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The Significance of Alienation in All Quiet on the Western Front up to the End of Chapter Seven

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“War alienates the soldier from his last hold on civilian life”

-Explore the significance of alienation in AQWF up to the end of chapter seven

The epigraph of ‘All Quiet on the Western Front’ states that the intention of the book is to be “neither an accusation nor a confession”, but an account of a generation, including the survivors who are "destroyed by the war." Rather than a warning, this epigraph is one of simplicity and clarity and is a one-sentence declaration, however, what follows is a story of destruction. This is never more so seen than with Remarque’s realistic tone which embodies the theme of alienation throughout the novel. This theme of alienation may have stemmed from Remarque’s own experiences in Germany. ‘AQWF’ provoked Nazi opposition, leading Remarque to flee to Switzerland with his wife in 1932. In 1933, the Nazis banned Remarque’s novels and held a bonfire to burn copies of the books. This experience would have likely led Remarque to feel alienated from his own country and the people within it including his own family. Interestingly, this perfectly underscores the type of alienation that Paul and the other soldiers feel, it is one of being separated from their own personality, family, youth and civilian life. Soldiers are ripped from a tribe-like community where they eat, sleep, and fight together, and then are suddenly dropped back into a disconnected. Alienation is one of the main reasons even modern-day veterans sometimes miss being at war; a phenomenon that is difficult for civilians to grasp. Remarque displays the changes in Paul and his friends by showing how the soldiers were once school boys who had an education and a future, but war extinguished all innocence and hope for a further life while at the same time causing them to become mostly alienated from the past lives.

The first chapter of ‘AQWF’ is littered with examples of different types and feelings of alienation from different points of view, however most come from Paul’s perspective. This chapter is used in order to introduce characters and the environment. Paul introduces the other characters and in doing so portrays just how alienated they are from their past lives. For example, Müller feels as though he is still connected to his old school life so still “lugs his textbooks around with him” because he “dreams about taking his school leaving diploma”. However, Paul does not seem to share Müller’s dream, perhaps showing his more realistic belief that it is more important to simply try to survive. This shows his alienation from his school life as Paul does not seem to be interested in returning, he may believe he will not even live long enough to go back. For something as simple and mundane as using the “latrines”, Paul recalls that they all used to be “embarrassed”. However, due to the war, they have learned “how to cope with a bit of embarrassment”. The feeling of embarrassment is one that is used in a modern society in order to stop people becoming savages, so to feel that they have stopped being embarrassed shows how the soldiers are slowly becoming alienated from their past lives as normal civilians. Near to the end of the first chapter, the reader is exposed to the first example Paul’s of alienation from his emotional side which becomes a running motif throughout the novel, such as in chapter three when he has no response to an allied plane being shot down. This emotional incapacity is shown by the way that Paul appears to react with very factual language to the fact that Behm was the “first to be killed”. He simply recalls the event similarly to a news reporter: “didn’t take cover, so he was shot down”. This may be an indication that Paul has decided to try to supress his emotional side which is also what the war doctors do when dealing with Kemmerich in chapter two. Paul seems to have become alienated from the status quo of society to the reaction of the death of a friend. His subsequent internal monologue may hint to the fact that he believes that this is due to the adults who were supposed to help the “eighteen-year-olds to make the transition” to adult life. However, after their first experience of “heavy artillery fire” led them to “suddenly” find themselves “horribly alone”. This exemplifies alienation from past life but also alludes to a hidden sense of anger at the fact that they also “had to come to terms with it alone as well”. Paul feels in this moment as though he has absolutely nobody to support him, which is a very bitter and moving sentiment. The chapter ends with the very significant and touching line of “Young men? That was a long time ago”. This illustrates the alienation from both innocence as well as their youth. It is an expressive idea which is directly juxtaposed with the ‘ideal’ of the “young men of iron” who are supposed to be strong and not affected by emotions.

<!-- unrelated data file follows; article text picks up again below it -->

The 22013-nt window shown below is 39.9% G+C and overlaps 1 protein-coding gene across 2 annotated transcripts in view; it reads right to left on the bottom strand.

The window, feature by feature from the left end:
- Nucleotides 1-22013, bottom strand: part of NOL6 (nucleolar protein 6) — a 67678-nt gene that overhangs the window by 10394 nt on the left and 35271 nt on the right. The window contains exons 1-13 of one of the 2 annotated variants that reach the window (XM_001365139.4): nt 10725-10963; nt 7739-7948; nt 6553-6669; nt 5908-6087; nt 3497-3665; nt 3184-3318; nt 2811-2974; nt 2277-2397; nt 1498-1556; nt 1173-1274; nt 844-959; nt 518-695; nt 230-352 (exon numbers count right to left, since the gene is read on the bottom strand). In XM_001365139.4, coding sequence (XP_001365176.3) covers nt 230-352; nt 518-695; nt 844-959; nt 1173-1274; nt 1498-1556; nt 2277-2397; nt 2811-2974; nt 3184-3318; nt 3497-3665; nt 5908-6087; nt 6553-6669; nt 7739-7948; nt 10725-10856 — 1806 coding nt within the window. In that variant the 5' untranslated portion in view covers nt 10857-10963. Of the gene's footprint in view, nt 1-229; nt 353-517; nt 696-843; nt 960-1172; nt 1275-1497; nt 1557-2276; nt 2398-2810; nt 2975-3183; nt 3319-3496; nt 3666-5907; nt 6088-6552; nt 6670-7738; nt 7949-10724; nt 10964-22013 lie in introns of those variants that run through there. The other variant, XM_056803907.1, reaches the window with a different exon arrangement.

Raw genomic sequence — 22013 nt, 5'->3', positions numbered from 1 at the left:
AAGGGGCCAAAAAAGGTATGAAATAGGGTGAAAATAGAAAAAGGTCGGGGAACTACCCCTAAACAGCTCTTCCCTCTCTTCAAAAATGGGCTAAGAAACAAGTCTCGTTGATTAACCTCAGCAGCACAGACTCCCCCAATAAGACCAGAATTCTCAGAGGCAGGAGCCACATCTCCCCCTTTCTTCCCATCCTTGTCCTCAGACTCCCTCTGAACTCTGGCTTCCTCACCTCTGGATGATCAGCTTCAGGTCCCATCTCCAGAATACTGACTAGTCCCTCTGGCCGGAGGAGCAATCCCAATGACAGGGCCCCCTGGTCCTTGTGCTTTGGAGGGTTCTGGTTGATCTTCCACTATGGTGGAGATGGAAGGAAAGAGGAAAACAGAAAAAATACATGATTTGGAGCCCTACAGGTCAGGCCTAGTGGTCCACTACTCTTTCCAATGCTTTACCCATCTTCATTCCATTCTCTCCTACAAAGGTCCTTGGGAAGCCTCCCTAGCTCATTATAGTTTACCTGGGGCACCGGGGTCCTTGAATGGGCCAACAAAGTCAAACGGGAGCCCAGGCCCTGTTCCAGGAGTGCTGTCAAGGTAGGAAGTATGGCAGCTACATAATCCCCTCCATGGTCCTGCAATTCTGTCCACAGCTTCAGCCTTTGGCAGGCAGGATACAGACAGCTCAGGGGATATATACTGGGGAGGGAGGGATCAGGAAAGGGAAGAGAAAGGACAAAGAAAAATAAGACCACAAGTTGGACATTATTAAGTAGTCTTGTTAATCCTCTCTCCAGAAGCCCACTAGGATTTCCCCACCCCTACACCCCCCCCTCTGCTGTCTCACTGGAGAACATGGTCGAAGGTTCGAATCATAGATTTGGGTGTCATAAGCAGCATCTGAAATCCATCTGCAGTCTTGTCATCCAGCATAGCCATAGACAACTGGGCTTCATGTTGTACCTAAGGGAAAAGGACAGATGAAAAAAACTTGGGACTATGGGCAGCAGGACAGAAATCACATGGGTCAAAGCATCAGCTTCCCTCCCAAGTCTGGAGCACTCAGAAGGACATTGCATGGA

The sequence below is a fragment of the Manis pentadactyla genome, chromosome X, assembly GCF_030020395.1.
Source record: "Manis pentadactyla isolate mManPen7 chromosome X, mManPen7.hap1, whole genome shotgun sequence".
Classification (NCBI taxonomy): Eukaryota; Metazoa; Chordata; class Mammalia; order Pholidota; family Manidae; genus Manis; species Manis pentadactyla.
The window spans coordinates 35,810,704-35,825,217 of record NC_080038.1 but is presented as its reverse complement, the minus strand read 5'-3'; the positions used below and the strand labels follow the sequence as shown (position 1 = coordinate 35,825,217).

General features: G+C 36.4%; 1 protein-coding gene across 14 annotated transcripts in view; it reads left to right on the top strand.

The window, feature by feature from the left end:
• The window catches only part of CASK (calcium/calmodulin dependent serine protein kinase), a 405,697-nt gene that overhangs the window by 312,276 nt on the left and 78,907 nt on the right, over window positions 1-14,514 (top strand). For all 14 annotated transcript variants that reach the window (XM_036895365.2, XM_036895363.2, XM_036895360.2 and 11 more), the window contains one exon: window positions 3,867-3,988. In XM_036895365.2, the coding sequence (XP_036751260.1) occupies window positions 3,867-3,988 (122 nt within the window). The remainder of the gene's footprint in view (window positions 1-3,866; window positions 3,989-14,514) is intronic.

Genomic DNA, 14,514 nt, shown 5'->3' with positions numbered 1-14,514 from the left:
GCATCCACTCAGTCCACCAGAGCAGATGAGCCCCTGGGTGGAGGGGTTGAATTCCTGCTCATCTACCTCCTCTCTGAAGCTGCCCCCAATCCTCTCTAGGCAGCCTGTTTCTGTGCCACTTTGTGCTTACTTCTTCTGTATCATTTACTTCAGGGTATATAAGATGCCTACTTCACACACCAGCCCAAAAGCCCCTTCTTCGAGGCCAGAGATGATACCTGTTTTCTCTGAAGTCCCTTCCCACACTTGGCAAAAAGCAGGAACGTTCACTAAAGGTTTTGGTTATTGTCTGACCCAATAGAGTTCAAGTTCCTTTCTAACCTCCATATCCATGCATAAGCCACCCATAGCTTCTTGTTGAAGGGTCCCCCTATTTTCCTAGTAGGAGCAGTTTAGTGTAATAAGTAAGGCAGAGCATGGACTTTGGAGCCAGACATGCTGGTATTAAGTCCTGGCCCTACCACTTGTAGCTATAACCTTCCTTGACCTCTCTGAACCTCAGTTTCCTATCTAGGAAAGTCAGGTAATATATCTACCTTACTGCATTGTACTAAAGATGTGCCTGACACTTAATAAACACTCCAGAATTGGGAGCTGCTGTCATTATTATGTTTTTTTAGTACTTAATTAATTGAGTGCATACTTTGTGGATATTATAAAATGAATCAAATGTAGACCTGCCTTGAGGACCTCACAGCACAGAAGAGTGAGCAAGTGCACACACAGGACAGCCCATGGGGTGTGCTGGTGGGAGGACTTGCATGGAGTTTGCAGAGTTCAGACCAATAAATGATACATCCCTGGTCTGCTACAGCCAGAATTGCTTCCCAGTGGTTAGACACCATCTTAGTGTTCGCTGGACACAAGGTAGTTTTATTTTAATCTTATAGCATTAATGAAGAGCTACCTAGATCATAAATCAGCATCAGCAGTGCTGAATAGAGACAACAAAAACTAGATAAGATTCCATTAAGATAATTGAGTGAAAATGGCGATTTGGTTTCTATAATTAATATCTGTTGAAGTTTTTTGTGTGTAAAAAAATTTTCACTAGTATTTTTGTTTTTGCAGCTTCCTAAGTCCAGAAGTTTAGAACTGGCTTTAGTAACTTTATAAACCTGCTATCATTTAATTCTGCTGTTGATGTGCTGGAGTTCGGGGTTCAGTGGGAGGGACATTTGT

As a whole, chapter two and three include more explicit and significant examples of alienation. Remarque starts the chapter by using the technique of inclusive language “When we came out here we were cut off, whether we like it or not, from everything we had done up to that point”. Paul does discern that the young men did not really have much to anchor them to their old life as the only things they did have were essentially a few “hobbies” and “school”. Even out of those few things, due to the war, “nothing is left of it all”, rendering Paul and his school friends completely alienated from any fragment of life they had built. Müller wants Kemmerich’s boots and Paul spells out for the reader that he knows they have “lost all our ability to see things in other ways” because it “is only the facts that count”, epitomising their alienation from their previous emotional side that the war has eroded. This is the chapter where Kemmerich meets his end and the reader finally sees that it is not exclusively the soldiers who are the ones to become alienated from their emotional feelings. The doctors and orderlies have been forced by the war to stop feeling in order to stay objective, focused and ultimately survive. This is demonstrated by the doctor who says that the reason he has no idea who is who is because he has “done five leg amputation that day”. Furthermore, the orderly says that he “needs the bed” so pushes Paul to quickly take Kemmerich’s belongings so they can remove his body. This behaviour is chilling to modern readers, but it must be considered that the doctors must behave in this way in order to save the most amount of people possible, although it still shows a large extent of alienation from their civilian life before the war. Paul interestingly seems to be very much in touch with his emotions as after Kemmerich dies he feels as though he “can’t go on”. This differs drastically with chapter seven when he talks “impatiently” with Kemmerich’s mother, not understanding why she cannot “just accept” her son’s death. In chapter three the men are seen to be playing a game of “Change at Löhne” when a “German plane” is “shot down”. Even though the plane is on their side, the soldiers completely lack any emotional response and Paul merely use the simile of “smoke behind it like a comet”. They actually bet on the plane being shot down as “Kropp has lost a bottle of beer on it”, showing a total disconnect to their emotional side which is telling of how alienated the men are without even realising it. In this chapter the soldiers also physically breach the superiority division between them and Himmelstoss by beating him up. These men have clearly lost inhibitions or have been driven to breaking point, so far as to use the simile “Revenge is as good as a feast” after Haie “aimed a wallop with his left hand”. This could be seen as being alienated from their self-control, however, there has been a general motif so far of them slowly speaking out against Himmelstoss which eventually culminates with them physically assaulting him.